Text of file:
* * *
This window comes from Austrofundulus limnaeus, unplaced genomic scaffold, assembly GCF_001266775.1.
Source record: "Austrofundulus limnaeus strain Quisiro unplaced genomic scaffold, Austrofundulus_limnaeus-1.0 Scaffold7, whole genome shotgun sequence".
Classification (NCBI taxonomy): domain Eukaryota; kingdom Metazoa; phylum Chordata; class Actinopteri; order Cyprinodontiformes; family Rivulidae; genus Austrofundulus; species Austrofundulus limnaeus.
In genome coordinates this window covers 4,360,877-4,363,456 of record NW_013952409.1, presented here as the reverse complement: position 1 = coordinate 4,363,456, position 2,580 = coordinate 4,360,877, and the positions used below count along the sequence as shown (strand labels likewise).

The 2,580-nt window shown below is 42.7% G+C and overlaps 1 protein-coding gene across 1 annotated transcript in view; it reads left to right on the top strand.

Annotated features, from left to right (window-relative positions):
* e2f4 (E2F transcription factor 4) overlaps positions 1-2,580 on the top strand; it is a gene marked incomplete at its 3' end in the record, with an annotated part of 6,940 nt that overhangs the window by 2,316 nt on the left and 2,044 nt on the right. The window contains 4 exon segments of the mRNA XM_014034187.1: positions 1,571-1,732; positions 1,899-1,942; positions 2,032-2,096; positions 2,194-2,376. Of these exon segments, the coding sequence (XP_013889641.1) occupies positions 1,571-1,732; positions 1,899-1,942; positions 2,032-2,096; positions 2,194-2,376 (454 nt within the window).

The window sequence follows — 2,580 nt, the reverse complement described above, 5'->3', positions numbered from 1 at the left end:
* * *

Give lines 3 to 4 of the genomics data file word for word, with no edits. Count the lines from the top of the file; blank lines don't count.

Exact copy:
Classification (NCBI taxonomy): domain Eukaryota; kingdom Metazoa; phylum Chordata; class Actinopteri; order Cyprinodontiformes; family Rivulidae; genus Austrofundulus; species Austrofundulus limnaeus.
In genome coordinates this window covers 4,360,877-4,363,456 of record NW_013952409.1, presented here as the reverse complement: position 1 = coordinate 4,363,456, position 2,580 = coordinate 4,360,877, and the positions used below count along the sequence as shown (strand labels likewise).